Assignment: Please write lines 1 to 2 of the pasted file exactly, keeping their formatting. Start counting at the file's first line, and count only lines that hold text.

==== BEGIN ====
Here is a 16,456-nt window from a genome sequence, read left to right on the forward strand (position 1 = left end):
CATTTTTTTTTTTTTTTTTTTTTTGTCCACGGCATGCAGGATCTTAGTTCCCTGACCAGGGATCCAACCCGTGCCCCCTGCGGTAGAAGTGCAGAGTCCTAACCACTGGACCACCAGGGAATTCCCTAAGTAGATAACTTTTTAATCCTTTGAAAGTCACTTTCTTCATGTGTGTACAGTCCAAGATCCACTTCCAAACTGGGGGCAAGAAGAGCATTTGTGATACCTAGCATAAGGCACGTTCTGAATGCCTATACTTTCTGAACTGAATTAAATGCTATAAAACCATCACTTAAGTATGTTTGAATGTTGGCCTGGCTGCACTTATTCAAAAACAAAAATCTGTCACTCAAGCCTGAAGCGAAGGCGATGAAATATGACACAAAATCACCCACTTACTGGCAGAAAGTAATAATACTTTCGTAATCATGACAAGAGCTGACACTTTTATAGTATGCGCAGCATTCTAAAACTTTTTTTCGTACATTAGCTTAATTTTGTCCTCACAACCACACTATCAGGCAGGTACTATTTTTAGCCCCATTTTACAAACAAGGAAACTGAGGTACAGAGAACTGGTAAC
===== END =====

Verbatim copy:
Here is a 16,456-nt window from a genome sequence, read left to right on the forward strand (position 1 = left end):
CATTTTTTTTTTTTTTTTTTTTTTGTCCACGGCATGCAGGATCTTAGTTCCCTGACCAGGGATCCAACCCGTGCCCCCTGCGGTAGAAGTGCAGAGTCCTAACCACTGGACCACCAGGGAATTCCCTAAGTAGATAACTTTTTAATCCTTTGAAAGTCACTTTCTTCATGTGTGTACAGTCCAAGATCCACTTCCAAACTGGGGGCAAGAAGAGCATTTGTGATACCTAGCATAAGGCACGTTCTGAATGCCTATACTTTCTGAACTGAATTAAATGCTATAAAACCATCACTTAAGTATGTTTGAATGTTGGCCTGGCTGCACTTATTCAAAAACAAAAATCTGTCACTCAAGCCTGAAGCGAAGGCGATGAAATATGACACAAAATCACCCACTTACTGGCAGAAAGTAATAATACTTTCGTAATCATGACAAGAGCTGACACTTTTATAGTATGCGCAGCATTCTAAAACTTTTTTTCGTACATTAGCTTAATTTTGTCCTCACAACCACACTATCAGGCAGGTACTATTTTTAGCCCCATTTTACAAACAAGGAAACTGAGGTACAGAGAACTGGTAAC